Here in Bedford, in addition to making sure your edible plants receive plentiful sun and sufficient water, successful gardening requires outsmarting deer, groundhogs and other critters. Depending on how close you are to the center of town or the edge of the woods, deer might occasionally visit or be a constant presence.
My first few years gardening in Katonah were met with mixed success. Not used to living in deer-country, I was dismayed to find the tomatoes I planted were eaten just as the fruit ripened. Over the years, my family tried various strategies such as surrounding our garden with snow fencing, which proved cumbersome and not terribly effective.
Just how many deer are there? Nearby parks and nature preserves, such as Muscoot Farm, Ward Pound Ridge Reservation, Mountain Lakes Park, and Mianus River Gorge actively monitor the deer population. Surveys conducted estimate the deer populations on their lands to be in the range of 15-50 deer per square mile. Unless predators like coyotes, foxes and bobcats make a strong resurgence, deer will likely continue to venture further and further from the woods.
So what to do if you are new to edible gardening or if you are looking to expand your garden?
1. Grow plants that deer and groundhogs leave alone. I’ve had luck growing onions, chives, scallions, garlic and asparagus without fencing of any kind for over a decade, and I’ve seen no sign of nibbling. For more about growing asparagus, see Ten reasons why you should grow asparagus and All about growing asparagus.
2. Grow a few edibles in pots on your front porch, or other locations that deer are less likely to approach. Read more about making the most of microenvironments that are inaccessible to deer and groundhogs here.
3. Cage-in individual beds or plants. This works especially well with low-growing plants like strawberries, lettuce, kale, chard, beets and spinach, and keeps out birds in addition to deer, groundhogs and rabbits. Read more about the cage I found most effective here.
4. For the ultimate in animal proofing, fence in your entire property or a large portion of it. Keep in mind that deer can jump high, and they can jump far, but they do not do both at the same time. This means that eight foot high deer fencing will work, but so will a double fence consisting of two four foot high fences spaced about five feet apart from each other. Depending on your layout, a shorter, double fence might be more visually appealing than a taller, single fence. Deer, in general, avoid entering small, enclosed areas where there is not enough room for them to take a running leap to get out. To provide protection against groundhogs, which also burrow, the fence should extend a foot underground. Bending the top of the fence outwards is also recommended to deter groundhogs from climbing over. Some folks find that three rows of fishing line attached to corner posts is sufficient to keep the deer out of an area. However, if groundhogs are also an issue, this might not be effective. For more on fencing, take a look at just saying no to deer, with fencing.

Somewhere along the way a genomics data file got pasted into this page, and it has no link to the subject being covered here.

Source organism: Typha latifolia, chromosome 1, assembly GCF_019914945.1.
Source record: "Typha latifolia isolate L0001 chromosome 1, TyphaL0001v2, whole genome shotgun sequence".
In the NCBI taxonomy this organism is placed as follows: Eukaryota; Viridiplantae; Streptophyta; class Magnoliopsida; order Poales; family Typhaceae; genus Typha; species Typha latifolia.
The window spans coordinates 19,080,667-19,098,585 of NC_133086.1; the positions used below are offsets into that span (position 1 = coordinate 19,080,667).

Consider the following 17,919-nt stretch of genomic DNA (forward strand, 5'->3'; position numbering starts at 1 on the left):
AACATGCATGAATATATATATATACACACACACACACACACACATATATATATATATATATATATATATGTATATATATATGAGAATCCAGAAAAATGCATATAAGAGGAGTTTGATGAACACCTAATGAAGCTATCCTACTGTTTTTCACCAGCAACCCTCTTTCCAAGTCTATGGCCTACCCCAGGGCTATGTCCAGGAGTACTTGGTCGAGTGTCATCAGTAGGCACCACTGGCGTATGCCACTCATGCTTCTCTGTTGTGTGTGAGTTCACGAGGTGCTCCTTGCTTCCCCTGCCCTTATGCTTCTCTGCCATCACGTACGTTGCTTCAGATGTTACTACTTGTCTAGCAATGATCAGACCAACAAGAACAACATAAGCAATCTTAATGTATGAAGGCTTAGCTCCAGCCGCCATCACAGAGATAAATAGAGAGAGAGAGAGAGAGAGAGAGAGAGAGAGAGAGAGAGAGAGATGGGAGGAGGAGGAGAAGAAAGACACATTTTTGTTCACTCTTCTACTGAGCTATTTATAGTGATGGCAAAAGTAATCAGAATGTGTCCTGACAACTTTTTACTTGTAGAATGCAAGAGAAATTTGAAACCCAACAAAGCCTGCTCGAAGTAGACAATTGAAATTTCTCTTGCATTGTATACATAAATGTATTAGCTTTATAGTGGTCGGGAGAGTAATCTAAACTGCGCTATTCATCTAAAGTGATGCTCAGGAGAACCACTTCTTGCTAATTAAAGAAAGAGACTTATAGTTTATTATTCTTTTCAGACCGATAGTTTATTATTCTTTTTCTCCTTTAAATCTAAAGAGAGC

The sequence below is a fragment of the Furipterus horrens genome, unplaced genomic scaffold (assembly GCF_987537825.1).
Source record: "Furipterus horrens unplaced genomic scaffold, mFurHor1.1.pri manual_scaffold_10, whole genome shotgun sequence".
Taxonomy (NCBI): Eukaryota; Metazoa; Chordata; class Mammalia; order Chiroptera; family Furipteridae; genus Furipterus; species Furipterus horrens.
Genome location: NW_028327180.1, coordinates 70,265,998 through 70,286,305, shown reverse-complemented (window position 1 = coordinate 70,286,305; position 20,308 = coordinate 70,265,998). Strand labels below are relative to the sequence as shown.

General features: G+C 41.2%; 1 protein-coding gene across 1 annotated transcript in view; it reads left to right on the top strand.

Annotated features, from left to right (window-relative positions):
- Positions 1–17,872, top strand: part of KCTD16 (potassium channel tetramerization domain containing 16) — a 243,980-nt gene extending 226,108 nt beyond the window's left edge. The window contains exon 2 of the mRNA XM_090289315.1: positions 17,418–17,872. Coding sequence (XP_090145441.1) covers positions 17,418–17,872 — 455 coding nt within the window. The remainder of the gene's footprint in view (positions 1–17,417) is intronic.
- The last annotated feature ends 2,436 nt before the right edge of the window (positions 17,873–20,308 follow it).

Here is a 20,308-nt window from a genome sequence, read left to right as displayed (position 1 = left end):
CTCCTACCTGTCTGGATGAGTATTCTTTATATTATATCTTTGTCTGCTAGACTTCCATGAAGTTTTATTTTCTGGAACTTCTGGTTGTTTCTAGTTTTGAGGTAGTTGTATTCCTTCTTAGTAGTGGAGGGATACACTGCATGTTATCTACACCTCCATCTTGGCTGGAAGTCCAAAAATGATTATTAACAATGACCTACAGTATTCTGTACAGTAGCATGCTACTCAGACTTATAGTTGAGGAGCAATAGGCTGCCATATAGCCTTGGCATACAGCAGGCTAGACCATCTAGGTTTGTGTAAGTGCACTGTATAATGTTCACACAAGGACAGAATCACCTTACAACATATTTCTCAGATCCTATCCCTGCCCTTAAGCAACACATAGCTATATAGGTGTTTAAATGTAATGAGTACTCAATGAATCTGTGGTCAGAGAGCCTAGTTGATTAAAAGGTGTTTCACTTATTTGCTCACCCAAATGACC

5. Spook the wildlife. A variety of tactics may be used to spook the deer and send them on their way. Anything that moves or makes a loud noise has the potential to deter deer. These include motion-activated sprinklers, noisemakers, scarecrows, and high-energy dogs. The tricky part is that these “deer spooks” must continually be novel. Once deer become habituated to noises or motions, they no longer run away from them.
6. I have not tried approaches such as using natural, organic sprays or odors (urine, hair, pepper). Have you?
Have critters beat you to your harvest? What’s your best tip for outsmarting the critters?